I made Mulberry Crumble

Here’s a recipe for mulberry crumble, a dish that takes me right back to childhood.

A few weeks ago I posted about the baby mulberries on our tree. Well finally we have ripe juicy mulberries, the first decent crop we’ve had on our young tree, and I’ve been dying to make a mulberry crumble.

We had a healthy mulberry tree on our property in Bundaberg and mulberry crumble was a cherished dessert in spring. (Another amazing thing mum made that I’ve never even tried to replicate is duck-egg baked custard—might need ducks for that!)

I’ve been working on my own crumble topping over the years. It’s always good to have a quick crumble recipe on hand, especially when kids are small and there are lots of apples and pears and peaches and plums with just one bite taken out of them. They can be stored in a container in the fridge with the bruised fruit that children refuse to touch. Cut out the bad bits and cube them at the end of the week to make a delicious crumble.

Here’s how I made our mulberry crumble:


  • 1 cup desiccated coconut
  • 1 cup quick oats
  • 1 cup almond meal
  • ¾ cup wholemeal SR flour
  • 125g softened butter
  • 2-3 cups fresh mulberries
  • 1 tbsp fruit juice (optional)
  • 1 tbsp water


Pick your mulberries fresh off the tree! I collected mine over 2 days in a Pyrex casserole dish I kept in the fridge. Gently wash the fruit, keeping an eye out for small insects. I left the stalks on but if you have a fussy family member (ahem, husband) I recommend you remove the stalks. You’ll have to do this with scissors as the fruit are too delicate to pull the stalks off by hand.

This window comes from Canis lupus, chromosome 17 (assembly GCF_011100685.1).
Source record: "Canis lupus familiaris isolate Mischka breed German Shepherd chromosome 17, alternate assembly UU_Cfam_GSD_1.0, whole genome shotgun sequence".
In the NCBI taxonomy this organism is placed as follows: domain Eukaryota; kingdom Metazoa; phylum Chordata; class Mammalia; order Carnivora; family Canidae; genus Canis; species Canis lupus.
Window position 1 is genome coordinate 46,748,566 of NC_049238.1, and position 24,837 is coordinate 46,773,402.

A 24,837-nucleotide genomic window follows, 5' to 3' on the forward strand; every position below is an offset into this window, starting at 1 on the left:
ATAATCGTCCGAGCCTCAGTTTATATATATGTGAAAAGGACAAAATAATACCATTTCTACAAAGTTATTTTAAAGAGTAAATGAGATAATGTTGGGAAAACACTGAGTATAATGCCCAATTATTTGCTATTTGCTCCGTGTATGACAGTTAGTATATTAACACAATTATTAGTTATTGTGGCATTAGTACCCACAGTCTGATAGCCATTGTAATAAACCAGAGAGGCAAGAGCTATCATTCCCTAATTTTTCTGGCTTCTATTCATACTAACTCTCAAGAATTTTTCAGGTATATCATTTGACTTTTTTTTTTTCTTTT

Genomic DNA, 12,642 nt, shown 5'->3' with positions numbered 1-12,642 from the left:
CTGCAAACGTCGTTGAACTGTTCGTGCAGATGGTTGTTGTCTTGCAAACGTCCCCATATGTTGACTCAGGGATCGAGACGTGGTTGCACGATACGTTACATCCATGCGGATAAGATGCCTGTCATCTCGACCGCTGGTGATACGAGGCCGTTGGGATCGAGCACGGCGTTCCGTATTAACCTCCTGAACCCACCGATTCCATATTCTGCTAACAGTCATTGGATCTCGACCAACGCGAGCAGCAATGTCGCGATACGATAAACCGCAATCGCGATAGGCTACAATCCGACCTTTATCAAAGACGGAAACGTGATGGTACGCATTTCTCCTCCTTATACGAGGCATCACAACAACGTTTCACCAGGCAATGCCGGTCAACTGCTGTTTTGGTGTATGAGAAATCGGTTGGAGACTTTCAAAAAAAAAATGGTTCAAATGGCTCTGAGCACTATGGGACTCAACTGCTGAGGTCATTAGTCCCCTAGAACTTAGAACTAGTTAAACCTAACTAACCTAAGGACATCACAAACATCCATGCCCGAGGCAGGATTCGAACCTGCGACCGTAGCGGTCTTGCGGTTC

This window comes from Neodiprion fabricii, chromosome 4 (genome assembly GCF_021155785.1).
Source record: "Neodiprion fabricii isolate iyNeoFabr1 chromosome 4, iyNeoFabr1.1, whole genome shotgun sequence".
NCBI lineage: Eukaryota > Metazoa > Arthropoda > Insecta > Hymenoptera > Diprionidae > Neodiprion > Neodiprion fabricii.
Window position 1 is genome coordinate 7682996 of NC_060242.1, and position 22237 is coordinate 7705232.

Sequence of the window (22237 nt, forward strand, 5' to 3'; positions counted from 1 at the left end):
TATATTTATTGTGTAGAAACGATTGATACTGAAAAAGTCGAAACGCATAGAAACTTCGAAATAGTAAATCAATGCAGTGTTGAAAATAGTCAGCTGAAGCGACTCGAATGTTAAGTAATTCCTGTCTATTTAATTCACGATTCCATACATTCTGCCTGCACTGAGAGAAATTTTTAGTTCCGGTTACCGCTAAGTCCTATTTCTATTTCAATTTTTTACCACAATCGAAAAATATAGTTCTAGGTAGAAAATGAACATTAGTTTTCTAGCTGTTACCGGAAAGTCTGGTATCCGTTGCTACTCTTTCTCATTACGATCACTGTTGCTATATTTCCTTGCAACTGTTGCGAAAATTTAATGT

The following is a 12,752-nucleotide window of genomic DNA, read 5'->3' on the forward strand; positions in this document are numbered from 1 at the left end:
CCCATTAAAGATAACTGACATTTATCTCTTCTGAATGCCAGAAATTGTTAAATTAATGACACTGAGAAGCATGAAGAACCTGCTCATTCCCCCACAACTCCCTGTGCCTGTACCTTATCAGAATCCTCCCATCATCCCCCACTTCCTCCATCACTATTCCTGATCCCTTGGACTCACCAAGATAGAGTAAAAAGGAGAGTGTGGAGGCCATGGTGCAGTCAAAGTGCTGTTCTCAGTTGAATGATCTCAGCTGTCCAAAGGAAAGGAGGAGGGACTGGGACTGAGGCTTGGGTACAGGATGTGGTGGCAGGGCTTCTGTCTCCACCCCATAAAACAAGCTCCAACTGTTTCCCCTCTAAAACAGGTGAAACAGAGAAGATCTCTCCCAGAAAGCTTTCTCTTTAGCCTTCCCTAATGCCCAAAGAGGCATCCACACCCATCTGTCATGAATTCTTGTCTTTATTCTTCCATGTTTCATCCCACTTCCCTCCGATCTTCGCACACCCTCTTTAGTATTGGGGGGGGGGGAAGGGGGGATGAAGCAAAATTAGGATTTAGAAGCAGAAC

It’s fine to eat the stems if they don’t bother you 😉

Put the mulberries in the base of a small casserole or loaf pan. I then add a splash of juice to help the mulberries soften as they cook. You can grease the pan if you want, but I don’t and it doesn’t seem to matter.

All the dry ingredients go together in a large mixing bowl. This recipe makes quite a lot of crumble but you can reduce the amount by leaving out one or two of the dry ingredients (you can easily make it gluten-free this way) and reducing the amount of butter to suit. Sugar can also be reduced to taste. Mix the dry ingredients thoroughly then add the butter and combine using clean bare hands as if making shortcrust pastry or biscuit dough. The mixture will start to clump and when the butter is thoroughly mixed through, add that little bit of water to bring the crumble together.


Mmm… crumble topping. Try not to eat too much raw.

Next step is to add the crumble topping to the fruit base. Sometimes I like to squeeze the mixture in my hands and then crumble it over the top to make a very crumbly topping. This time, my son and I flattened the mixture to make a crusty, crunchy, solid wall of crumble. Yum!


The Great Wall of Crumble

As mentioned, you can make a crumble like this with all kinds of fresh and tinned fruit. When using apple, I like to add a bit of cinnamon to the topping. With tinned fruit, you can use some of the juice from the tin and obviously don’t need to add any extra juice.

Bake the crumble at 180C for approximately 40mins. The fruit should be bubbling away underneath, and the crumble topping golden-brown and crunchy.

Enjoy with ice cream, cream, or both! Cooked mulberries have the most amazing distinctive colour and flavour, taking me right back to childhood and perfect for the cooler spring weather we’ve been having in Sydney.


Eat me!